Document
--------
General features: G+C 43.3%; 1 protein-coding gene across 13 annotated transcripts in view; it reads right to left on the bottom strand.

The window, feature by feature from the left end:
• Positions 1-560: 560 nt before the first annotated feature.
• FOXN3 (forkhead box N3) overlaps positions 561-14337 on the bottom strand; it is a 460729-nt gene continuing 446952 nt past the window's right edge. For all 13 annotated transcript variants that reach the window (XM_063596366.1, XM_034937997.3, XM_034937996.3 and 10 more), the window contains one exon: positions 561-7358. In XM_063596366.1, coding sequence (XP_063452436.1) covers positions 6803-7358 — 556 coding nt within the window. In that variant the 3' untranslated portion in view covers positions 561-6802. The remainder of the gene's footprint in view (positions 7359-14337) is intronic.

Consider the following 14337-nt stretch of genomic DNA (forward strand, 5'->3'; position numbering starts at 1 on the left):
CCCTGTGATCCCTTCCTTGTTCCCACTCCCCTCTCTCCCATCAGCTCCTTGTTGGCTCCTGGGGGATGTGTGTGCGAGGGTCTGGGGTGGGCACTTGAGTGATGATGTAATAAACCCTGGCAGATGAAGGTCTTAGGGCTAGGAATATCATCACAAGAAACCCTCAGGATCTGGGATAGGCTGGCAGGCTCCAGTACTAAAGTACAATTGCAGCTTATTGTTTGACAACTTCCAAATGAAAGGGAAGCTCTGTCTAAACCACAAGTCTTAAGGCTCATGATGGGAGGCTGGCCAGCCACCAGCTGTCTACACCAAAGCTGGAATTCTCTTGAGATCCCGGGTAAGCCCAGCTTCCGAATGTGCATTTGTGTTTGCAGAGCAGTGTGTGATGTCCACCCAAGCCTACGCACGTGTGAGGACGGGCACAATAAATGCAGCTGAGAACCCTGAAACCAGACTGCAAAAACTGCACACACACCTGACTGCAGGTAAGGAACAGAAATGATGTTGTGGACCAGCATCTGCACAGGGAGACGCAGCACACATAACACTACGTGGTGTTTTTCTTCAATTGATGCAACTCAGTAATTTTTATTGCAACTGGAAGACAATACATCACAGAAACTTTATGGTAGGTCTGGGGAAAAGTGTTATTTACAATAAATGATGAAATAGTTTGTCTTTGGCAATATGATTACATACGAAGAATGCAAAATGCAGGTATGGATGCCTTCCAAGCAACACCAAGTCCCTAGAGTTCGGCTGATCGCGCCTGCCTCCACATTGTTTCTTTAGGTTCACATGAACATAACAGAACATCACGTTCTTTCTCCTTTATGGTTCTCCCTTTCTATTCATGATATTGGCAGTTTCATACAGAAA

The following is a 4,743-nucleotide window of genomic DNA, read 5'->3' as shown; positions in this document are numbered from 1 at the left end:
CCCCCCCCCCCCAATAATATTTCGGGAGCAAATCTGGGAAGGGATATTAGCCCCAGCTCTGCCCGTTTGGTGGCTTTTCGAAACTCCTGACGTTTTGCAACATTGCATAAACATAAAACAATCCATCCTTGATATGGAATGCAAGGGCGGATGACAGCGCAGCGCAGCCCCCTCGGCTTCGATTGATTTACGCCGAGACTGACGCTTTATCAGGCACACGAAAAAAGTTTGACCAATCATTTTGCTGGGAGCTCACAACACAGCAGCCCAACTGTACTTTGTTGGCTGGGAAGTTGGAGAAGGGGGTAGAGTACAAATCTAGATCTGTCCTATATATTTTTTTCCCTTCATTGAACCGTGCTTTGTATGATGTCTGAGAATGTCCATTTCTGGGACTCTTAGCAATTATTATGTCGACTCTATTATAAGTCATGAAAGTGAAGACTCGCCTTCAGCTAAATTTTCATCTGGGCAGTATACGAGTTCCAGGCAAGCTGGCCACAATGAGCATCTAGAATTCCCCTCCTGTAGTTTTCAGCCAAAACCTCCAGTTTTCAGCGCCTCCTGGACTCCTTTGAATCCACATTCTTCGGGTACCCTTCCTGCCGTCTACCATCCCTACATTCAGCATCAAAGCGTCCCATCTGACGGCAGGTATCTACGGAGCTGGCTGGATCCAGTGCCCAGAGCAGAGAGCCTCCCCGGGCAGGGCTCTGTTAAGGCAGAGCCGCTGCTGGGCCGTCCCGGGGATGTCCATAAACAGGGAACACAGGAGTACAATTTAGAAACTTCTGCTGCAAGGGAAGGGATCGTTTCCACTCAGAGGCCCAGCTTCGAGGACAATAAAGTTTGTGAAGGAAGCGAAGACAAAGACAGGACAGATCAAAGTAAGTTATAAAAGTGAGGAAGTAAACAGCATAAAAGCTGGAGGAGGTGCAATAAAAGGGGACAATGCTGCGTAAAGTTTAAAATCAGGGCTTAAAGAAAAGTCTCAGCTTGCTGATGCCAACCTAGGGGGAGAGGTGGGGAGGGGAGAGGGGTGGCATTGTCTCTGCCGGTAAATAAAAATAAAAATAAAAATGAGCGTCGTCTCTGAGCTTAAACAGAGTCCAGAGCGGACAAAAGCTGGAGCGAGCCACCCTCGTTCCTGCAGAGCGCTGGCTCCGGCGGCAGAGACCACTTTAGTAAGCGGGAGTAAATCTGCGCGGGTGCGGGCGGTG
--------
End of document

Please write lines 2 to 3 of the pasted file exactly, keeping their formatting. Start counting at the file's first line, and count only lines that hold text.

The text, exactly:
The window, feature by feature from the left end:
• Positions 1-560: 560 nt before the first annotated feature.